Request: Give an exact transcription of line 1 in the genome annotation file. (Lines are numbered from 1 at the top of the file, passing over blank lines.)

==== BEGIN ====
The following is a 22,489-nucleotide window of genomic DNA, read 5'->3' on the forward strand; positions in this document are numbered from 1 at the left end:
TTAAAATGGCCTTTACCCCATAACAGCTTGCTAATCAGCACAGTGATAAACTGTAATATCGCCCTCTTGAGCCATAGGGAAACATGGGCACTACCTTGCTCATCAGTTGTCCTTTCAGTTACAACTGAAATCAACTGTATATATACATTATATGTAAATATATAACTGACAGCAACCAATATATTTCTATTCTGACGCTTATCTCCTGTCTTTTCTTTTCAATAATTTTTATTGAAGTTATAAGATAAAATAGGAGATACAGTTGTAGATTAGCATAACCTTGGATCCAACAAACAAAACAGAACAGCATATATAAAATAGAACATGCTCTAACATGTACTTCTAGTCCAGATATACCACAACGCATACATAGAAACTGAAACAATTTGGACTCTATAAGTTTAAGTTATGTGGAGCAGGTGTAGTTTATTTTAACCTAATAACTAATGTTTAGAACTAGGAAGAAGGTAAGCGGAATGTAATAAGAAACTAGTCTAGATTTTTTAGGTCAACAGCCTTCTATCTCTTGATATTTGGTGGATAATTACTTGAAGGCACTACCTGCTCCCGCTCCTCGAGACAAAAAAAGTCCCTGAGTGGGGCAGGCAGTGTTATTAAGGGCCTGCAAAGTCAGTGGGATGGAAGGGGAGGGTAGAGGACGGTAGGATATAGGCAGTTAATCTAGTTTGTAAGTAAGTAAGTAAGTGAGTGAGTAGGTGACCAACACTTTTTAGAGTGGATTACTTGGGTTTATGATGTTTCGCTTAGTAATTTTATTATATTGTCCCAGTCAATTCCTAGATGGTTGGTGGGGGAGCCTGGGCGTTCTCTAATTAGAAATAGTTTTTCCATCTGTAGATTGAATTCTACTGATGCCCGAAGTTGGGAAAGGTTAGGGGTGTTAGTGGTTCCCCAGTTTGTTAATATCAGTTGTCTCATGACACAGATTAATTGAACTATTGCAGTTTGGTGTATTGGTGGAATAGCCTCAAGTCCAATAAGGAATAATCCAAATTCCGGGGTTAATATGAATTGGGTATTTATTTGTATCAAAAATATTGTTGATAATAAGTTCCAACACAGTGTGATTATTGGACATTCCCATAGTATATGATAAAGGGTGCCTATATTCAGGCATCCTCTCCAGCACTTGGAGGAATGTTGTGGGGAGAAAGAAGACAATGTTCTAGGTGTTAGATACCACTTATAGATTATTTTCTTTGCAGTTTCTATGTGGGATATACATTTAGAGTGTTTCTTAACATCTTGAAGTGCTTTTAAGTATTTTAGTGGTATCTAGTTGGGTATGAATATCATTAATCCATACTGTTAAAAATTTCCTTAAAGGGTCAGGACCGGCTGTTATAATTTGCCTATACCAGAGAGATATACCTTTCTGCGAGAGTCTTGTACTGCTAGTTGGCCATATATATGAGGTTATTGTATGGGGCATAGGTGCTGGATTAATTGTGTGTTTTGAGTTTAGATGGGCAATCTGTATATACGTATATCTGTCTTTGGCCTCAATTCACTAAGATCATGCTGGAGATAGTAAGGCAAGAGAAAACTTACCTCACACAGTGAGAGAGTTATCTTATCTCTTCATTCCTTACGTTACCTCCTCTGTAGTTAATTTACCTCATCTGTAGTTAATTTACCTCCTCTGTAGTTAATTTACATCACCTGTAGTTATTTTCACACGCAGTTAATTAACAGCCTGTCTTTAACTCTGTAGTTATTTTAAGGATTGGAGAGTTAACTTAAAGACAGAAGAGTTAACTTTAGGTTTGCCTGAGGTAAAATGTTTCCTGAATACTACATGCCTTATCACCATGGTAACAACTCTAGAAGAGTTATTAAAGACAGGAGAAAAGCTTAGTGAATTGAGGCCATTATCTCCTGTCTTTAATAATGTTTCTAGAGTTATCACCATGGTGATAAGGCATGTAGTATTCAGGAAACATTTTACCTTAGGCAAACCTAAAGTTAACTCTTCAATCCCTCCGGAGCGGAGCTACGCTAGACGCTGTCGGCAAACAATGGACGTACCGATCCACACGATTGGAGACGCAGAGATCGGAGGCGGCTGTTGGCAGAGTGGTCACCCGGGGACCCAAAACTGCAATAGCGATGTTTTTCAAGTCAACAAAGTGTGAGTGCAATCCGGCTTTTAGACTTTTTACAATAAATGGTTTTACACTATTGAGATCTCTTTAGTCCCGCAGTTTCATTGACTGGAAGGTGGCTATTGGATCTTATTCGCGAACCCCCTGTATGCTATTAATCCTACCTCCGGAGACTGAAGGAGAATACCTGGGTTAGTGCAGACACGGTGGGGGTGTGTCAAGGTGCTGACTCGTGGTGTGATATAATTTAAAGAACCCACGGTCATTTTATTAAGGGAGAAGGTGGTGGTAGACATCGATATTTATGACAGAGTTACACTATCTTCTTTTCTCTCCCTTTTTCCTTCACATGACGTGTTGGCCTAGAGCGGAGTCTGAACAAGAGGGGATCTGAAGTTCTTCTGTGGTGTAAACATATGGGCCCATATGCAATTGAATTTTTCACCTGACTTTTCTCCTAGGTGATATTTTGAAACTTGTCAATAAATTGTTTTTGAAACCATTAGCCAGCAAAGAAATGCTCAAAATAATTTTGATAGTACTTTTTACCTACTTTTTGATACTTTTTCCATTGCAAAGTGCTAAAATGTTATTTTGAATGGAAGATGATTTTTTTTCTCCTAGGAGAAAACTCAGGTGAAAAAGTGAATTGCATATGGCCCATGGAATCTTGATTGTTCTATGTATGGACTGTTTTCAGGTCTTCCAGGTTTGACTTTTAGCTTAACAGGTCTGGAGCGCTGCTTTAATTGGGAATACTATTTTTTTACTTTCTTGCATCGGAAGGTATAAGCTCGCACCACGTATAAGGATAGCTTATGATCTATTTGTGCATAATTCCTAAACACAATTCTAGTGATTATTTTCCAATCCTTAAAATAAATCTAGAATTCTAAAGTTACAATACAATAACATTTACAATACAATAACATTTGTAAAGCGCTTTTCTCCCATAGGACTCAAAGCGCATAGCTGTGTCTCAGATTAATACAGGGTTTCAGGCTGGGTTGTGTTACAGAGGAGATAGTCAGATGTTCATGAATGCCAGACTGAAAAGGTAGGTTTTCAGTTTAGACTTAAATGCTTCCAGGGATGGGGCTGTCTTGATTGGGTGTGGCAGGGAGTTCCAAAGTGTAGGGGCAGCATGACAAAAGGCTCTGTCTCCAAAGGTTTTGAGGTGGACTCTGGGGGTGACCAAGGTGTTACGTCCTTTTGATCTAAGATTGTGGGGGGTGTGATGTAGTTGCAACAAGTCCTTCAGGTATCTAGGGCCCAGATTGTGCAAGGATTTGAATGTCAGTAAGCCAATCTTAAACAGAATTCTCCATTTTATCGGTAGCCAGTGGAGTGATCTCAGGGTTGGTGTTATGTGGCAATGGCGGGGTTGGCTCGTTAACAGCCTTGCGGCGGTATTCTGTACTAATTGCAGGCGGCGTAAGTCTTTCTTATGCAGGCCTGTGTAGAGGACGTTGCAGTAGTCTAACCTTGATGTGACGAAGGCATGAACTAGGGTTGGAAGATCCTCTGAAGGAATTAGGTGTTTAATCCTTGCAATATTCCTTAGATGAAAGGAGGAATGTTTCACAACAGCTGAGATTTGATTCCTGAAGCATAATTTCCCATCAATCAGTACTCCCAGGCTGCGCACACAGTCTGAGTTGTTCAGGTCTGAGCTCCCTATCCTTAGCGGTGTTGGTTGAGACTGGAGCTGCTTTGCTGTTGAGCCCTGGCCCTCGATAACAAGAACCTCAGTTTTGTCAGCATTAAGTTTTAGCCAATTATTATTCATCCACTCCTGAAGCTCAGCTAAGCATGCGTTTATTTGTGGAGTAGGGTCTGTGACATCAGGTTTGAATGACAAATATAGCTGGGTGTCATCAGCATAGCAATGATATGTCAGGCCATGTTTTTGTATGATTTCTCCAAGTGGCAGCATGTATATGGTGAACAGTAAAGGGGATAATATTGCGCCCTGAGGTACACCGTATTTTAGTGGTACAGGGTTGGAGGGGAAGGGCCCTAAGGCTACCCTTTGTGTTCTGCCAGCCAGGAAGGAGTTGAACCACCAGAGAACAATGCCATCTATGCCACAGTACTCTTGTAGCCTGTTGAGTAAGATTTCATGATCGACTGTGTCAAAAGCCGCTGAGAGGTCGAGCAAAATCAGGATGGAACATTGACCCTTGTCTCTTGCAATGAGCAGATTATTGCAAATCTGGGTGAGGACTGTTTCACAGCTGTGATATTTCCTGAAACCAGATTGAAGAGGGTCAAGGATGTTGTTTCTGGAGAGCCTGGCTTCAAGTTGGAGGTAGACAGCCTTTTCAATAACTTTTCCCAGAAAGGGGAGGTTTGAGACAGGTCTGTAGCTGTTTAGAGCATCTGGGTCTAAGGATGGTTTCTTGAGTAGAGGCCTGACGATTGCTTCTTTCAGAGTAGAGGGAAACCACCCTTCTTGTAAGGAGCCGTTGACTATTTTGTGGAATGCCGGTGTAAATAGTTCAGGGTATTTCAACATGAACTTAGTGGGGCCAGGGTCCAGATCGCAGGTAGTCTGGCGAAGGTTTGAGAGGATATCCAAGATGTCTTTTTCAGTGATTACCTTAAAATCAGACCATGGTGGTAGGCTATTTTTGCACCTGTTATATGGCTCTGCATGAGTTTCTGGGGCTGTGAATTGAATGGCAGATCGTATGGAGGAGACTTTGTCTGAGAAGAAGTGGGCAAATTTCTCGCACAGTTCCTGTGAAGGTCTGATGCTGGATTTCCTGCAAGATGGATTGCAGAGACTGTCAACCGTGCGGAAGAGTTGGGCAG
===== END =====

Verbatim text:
The following is a 22,489-nucleotide window of genomic DNA, read 5'->3' on the forward strand; positions in this document are numbered from 1 at the left end: